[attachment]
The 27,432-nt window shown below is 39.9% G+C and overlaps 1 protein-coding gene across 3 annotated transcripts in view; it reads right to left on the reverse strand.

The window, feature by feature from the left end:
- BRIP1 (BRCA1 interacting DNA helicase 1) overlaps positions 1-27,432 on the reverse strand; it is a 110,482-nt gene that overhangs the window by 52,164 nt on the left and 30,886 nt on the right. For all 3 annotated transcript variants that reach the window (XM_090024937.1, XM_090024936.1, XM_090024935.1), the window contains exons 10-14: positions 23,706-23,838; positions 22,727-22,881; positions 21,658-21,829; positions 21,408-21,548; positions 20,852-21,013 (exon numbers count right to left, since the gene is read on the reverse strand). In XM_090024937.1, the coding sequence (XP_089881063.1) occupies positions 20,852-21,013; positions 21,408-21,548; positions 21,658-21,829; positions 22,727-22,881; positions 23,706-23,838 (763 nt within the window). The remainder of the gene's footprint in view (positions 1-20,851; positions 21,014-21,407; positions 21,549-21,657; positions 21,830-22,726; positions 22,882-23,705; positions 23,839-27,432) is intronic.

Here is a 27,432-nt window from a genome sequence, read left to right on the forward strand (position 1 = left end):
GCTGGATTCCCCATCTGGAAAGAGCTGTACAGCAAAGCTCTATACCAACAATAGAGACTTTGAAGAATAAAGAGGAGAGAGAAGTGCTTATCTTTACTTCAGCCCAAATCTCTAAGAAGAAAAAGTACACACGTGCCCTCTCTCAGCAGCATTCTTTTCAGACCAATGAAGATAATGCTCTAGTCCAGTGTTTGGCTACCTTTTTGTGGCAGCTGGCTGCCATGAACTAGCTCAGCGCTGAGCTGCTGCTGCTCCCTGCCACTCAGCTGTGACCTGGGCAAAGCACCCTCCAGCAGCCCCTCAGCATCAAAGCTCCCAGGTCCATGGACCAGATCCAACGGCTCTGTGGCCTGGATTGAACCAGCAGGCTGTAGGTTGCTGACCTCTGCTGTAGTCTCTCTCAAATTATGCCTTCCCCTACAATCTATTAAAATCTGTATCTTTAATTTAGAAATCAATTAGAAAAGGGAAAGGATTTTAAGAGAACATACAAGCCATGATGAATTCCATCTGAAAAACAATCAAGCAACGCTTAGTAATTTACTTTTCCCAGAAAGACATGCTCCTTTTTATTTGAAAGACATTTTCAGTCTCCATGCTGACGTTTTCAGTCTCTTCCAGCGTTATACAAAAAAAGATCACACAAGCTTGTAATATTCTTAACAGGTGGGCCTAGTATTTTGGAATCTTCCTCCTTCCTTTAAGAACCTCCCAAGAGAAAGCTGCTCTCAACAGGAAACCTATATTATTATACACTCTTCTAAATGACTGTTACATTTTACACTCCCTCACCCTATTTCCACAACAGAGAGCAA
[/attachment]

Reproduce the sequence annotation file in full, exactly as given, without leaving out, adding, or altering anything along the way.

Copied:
The 27,432-nt window shown below is 39.9% G+C and overlaps 1 protein-coding gene across 3 annotated transcripts in view; it reads right to left on the reverse strand.

The window, feature by feature from the left end:
- BRIP1 (BRCA1 interacting DNA helicase 1) overlaps positions 1-27,432 on the reverse strand; it is a 110,482-nt gene that overhangs the window by 52,164 nt on the left and 30,886 nt on the right. For all 3 annotated transcript variants that reach the window (XM_090024937.1, XM_090024936.1, XM_090024935.1), the window contains exons 10-14: positions 23,706-23,838; positions 22,727-22,881; positions 21,658-21,829; positions 21,408-21,548; positions 20,852-21,013 (exon numbers count right to left, since the gene is read on the reverse strand). In XM_090024937.1, the coding sequence (XP_089881063.1) occupies positions 20,852-21,013; positions 21,408-21,548; positions 21,658-21,829; positions 22,727-22,881; positions 23,706-23,838 (763 nt within the window). The remainder of the gene's footprint in view (positions 1-20,851; positions 21,014-21,407; positions 21,549-21,657; positions 21,830-22,726; positions 22,882-23,705; positions 23,839-27,432) is intronic.

Here is a 27,432-nt window from a genome sequence, read left to right on the forward strand (position 1 = left end):
GCTGGATTCCCCATCTGGAAAGAGCTGTACAGCAAAGCTCTATACCAACAATAGAGACTTTGAAGAATAAAGAGGAGAGAGAAGTGCTTATCTTTACTTCAGCCCAAATCTCTAAGAAGAAAAAGTACACACGTGCCCTCTCTCAGCAGCATTCTTTTCAGACCAATGAAGATAATGCTCTAGTCCAGTGTTTGGCTACCTTTTTGTGGCAGCTGGCTGCCATGAACTAGCTCAGCGCTGAGCTGCTGCTGCTCCCTGCCACTCAGCTGTGACCTGGGCAAAGCACCCTCCAGCAGCCCCTCAGCATCAAAGCTCCCAGGTCCATGGACCAGATCCAACGGCTCTGTGGCCTGGATTGAACCAGCAGGCTGTAGGTTGCTGACCTCTGCTGTAGTCTCTCTCAAATTATGCCTTCCCCTACAATCTATTAAAATCTGTATCTTTAATTTAGAAATCAATTAGAAAAGGGAAAGGATTTTAAGAGAACATACAAGCCATGATGAATTCCATCTGAAAAACAATCAAGCAACGCTTAGTAATTTACTTTTCCCAGAAAGACATGCTCCTTTTTATTTGAAAGACATTTTCAGTCTCCATGCTGACGTTTTCAGTCTCTTCCAGCGTTATACAAAAAAAGATCACACAAGCTTGTAATATTCTTAACAGGTGGGCCTAGTATTTTGGAATCTTCCTCCTTCCTTTAAGAACCTCCCAAGAGAAAGCTGCTCTCAACAGGAAACCTATATTATTATACACTCTTCTAAATGACTGTTACATTTTACACTCCCTCACCCTATTTCCACAACAGAGAGCAA